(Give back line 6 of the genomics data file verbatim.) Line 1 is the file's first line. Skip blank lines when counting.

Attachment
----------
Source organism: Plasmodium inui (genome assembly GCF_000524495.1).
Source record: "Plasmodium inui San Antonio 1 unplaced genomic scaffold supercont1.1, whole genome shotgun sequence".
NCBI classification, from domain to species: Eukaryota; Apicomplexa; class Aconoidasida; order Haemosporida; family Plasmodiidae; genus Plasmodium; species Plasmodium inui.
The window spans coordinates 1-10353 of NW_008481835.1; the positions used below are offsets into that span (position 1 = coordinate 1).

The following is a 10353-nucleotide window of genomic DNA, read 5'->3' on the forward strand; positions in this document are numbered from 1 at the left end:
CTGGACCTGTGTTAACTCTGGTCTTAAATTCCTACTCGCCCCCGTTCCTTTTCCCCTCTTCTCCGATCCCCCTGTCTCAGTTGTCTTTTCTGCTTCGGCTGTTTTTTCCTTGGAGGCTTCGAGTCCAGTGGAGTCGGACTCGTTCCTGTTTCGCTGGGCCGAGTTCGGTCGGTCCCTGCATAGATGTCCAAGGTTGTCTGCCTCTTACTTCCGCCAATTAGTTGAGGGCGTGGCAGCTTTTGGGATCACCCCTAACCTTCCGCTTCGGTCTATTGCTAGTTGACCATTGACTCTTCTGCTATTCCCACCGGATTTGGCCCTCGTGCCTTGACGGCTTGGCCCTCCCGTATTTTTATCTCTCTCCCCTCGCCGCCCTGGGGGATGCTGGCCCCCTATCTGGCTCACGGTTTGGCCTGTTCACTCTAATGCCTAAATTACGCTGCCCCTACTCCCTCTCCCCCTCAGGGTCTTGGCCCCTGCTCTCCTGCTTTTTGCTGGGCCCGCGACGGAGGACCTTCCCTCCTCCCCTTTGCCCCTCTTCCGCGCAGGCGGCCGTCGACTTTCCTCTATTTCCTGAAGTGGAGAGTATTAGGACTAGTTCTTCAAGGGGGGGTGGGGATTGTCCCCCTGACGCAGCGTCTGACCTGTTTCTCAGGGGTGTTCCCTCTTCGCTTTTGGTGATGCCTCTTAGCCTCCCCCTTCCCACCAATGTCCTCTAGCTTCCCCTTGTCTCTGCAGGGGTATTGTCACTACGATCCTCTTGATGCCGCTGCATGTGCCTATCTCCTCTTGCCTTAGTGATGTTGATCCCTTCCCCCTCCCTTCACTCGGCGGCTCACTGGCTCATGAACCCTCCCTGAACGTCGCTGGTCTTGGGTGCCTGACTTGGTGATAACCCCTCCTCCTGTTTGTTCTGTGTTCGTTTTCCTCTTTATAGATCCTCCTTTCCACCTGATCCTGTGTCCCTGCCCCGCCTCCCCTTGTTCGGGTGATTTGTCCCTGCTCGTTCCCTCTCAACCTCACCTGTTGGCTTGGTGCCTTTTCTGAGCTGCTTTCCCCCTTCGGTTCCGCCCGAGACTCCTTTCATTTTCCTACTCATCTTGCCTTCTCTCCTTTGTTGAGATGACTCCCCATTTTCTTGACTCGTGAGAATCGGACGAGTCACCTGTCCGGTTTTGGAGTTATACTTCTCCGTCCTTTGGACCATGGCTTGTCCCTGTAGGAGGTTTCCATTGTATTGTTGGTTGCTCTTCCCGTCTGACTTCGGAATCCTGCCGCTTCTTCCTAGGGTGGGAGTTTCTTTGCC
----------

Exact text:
CTGGACCTGTGTTAACTCTGGTCTTAAATTCCTACTCGCCCCCGTTCCTTTTCCCCTCTTCTCCGATCCCCCTGTCTCAGTTGTCTTTTCTGCTTCGGCTGTTTTTTCCTTGGAGGCTTCGAGTCCAGTGGAGTCGGACTCGTTCCTGTTTCGCTGGGCCGAGTTCGGTCGGTCCCTGCATAGATGTCCAAGGTTGTCTGCCTCTTACTTCCGCCAATTAGTTGAGGGCGTGGCAGCTTTTGGGATCACCCCTAACCTTCCGCTTCGGTCTATTGCTAGTTGACCATTGACTCTTCTGCTATTCCCACCGGATTTGGCCCTCGTGCCTTGACGGCTTGGCCCTCCCGTATTTTTATCTCTCTCCCCTCGCCGCCCTGGGGGATGCTGGCCCCCTATCTGGCTCACGGTTTGGCCTGTTCACTCTAATGCCTAAATTACGCTGCCCCTACTCCCTCTCCCCCTCAGGGTCTTGGCCCCTGCTCTCCTGCTTTTTGCTGGGCCCGCGACGGAGGACCTTCCCTCCTCCCCTTTGCCCCTCTTCCGCGCAGGCGGCCGTCGACTTTCCTCTATTTCCTGAAGTGGAGAGTATTAGGACTAGTTCTTCAAGGGGGGGTGGGGATTGTCCCCCTGACGCAGCGTCTGACCTGTTTCTCAGGGGTGTTCCCTCTTCGCTTTTGGTGATGCCTCTTAGCCTCCCCCTTCCCACCAATGTCCTCTAGCTTCCCCTTGTCTCTGCAGGGGTATTGTCACTACGATCCTCTTGATGCCGCTGCATGTGCCTATCTCCTCTTGCCTTAGTGATGTTGATCCCTTCCCCCTCCCTTCACTCGGCGGCTCACTGGCTCATGAACCCTCCCTGAACGTCGCTGGTCTTGGGTGCCTGACTTGGTGATAACCCCTCCTCCTGTTTGTTCTGTGTTCGTTTTCCTCTTTATAGATCCTCCTTTCCACCTGATCCTGTGTCCCTGCCCCGCCTCCCCTTGTTCGGGTGATTTGTCCCTGCTCGTTCCCTCTCAACCTCACCTGTTGGCTTGGTGCCTTTTCTGAGCTGCTTTCCCCCTTCGGTTCCGCCCGAGACTCCTTTCATTTTCCTACTCATCTTGCCTTCTCTCCTTTGTTGAGATGACTCCCCATTTTCTTGACTCGTGAGAATCGGACGAGTCACCTGTCCGGTTTTGGAGTTATACTTCTCCGTCCTTTGGACCATGGCTTGTCCCTGTAGGAGGTTTCCATTGTATTGTTGGTTGCTCTTCCCGTCTGACTTCGGAATCCTGCCGCTTCTTCCTAGGGTGGGAGTTTCTTTGCC